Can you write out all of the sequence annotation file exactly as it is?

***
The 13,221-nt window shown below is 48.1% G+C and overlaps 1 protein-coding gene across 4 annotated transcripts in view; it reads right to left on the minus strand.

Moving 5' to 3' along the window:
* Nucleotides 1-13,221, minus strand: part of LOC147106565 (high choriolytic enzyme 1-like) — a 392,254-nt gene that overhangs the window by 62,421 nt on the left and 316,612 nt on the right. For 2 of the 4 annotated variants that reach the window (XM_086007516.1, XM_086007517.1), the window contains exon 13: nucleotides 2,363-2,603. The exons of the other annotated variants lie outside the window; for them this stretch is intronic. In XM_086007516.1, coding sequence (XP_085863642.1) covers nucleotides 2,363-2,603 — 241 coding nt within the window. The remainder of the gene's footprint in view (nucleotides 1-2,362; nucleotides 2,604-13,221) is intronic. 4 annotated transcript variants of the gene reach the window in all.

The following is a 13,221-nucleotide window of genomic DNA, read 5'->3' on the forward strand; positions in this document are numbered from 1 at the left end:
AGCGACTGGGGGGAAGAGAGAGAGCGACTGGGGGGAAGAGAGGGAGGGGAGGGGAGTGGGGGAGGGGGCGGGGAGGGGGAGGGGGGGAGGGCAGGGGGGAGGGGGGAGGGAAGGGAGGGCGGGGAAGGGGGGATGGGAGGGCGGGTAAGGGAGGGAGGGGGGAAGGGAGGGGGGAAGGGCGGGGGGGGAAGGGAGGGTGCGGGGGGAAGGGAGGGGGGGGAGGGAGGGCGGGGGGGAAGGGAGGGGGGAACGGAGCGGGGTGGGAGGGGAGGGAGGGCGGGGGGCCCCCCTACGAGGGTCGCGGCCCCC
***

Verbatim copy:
The 13,221-nt window shown below is 48.1% G+C and overlaps 1 protein-coding gene across 4 annotated transcripts in view; it reads right to left on the minus strand.

Moving 5' to 3' along the window:
* Nucleotides 1-13,221, minus strand: part of LOC147106565 (high choriolytic enzyme 1-like) — a 392,254-nt gene that overhangs the window by 62,421 nt on the left and 316,612 nt on the right. For 2 of the 4 annotated variants that reach the window (XM_086007516.1, XM_086007517.1), the window contains exon 13: nucleotides 2,363-2,603. The exons of the other annotated variants lie outside the window; for them this stretch is intronic. In XM_086007516.1, coding sequence (XP_085863642.1) covers nucleotides 2,363-2,603 — 241 coding nt within the window. The remainder of the gene's footprint in view (nucleotides 1-2,362; nucleotides 2,604-13,221) is intronic. 4 annotated transcript variants of the gene reach the window in all.

The following is a 13,221-nucleotide window of genomic DNA, read 5'->3' on the forward strand; positions in this document are numbered from 1 at the left end:
AGCGACTGGGGGGAAGAGAGAGAGCGACTGGGGGGAAGAGAGGGAGGGGAGGGGAGTGGGGGAGGGGGCGGGGAGGGGGAGGGGGGGAGGGCAGGGGGGAGGGGGGAGGGAAGGGAGGGCGGGGAAGGGGGGATGGGAGGGCGGGTAAGGGAGGGAGGGGGGAAGGGAGGGGGGAAGGGCGGGGGGGGAAGGGAGGGTGCGGGGGGAAGGGAGGGGGGGGAGGGAGGGCGGGGGGGAAGGGAGGGGGGAACGGAGCGGGGTGGGAGGGGAGGGAGGGCGGGGGGCCCCCCTACGAGGGTCGCGGCCCCC